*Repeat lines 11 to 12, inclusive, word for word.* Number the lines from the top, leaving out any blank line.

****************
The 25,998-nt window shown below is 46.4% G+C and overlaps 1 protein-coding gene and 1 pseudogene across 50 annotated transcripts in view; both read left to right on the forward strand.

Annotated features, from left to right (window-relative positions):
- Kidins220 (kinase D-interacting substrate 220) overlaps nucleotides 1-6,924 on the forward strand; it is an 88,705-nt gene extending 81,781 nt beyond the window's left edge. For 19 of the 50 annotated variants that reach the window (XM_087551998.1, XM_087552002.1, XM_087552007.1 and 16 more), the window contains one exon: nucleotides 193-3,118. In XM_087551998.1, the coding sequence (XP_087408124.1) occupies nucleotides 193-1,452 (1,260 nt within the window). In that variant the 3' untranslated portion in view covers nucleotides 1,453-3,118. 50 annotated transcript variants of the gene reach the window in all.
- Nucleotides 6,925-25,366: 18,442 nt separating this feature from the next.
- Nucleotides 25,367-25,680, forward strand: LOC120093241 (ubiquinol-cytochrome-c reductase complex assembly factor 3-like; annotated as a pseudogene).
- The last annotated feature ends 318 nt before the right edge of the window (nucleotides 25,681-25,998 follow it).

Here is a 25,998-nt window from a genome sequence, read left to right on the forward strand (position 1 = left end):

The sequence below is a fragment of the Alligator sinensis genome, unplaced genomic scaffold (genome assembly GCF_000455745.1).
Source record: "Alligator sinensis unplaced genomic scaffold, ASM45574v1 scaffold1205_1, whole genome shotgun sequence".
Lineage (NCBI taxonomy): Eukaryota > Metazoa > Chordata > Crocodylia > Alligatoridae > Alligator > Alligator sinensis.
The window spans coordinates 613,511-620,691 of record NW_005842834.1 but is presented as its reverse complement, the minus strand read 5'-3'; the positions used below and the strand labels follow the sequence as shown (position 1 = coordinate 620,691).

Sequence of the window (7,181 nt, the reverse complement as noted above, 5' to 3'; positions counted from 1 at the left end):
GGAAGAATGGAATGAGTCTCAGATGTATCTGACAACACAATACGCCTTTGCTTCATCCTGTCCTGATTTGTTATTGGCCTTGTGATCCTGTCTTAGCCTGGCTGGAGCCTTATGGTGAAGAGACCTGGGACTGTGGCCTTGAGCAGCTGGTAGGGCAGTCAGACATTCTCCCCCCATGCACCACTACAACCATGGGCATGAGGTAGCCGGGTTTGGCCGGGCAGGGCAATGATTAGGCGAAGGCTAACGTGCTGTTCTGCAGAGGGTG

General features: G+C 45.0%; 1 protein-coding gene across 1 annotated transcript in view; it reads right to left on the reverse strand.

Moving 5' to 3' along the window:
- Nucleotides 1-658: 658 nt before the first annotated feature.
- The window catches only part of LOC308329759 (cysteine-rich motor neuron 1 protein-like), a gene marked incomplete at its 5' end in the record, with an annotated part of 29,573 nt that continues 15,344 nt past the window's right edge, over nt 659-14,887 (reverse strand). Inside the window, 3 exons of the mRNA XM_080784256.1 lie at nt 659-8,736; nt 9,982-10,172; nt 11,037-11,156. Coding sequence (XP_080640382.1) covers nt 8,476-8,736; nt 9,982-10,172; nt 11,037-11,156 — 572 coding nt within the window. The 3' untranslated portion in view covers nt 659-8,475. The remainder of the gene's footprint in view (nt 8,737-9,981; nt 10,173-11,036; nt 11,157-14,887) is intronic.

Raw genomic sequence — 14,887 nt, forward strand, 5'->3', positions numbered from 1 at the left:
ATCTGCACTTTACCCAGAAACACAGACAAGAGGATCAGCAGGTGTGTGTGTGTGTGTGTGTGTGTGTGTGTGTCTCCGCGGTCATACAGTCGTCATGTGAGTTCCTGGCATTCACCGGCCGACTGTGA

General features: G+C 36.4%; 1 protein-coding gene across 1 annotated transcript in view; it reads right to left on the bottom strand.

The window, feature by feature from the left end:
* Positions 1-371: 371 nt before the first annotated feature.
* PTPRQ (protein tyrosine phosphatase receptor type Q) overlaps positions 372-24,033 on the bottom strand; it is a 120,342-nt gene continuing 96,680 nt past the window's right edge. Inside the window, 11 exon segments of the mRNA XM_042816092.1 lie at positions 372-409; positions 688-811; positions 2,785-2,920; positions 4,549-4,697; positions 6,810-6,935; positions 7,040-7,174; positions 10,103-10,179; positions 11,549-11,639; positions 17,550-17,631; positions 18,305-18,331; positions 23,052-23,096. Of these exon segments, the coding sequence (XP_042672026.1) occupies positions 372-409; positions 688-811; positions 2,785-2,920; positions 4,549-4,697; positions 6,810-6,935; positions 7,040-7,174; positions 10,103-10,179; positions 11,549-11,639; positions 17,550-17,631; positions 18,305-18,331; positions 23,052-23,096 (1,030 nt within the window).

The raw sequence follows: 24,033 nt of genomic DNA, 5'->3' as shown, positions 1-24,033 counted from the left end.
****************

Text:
The window spans coordinates 613,511-620,691 of record NW_005842834.1 but is presented as its reverse complement, the minus strand read 5'-3'; the positions used below and the strand labels follow the sequence as shown (position 1 = coordinate 620,691).

Sequence of the window (7,181 nt, the reverse complement as noted above, 5' to 3'; positions counted from 1 at the left end):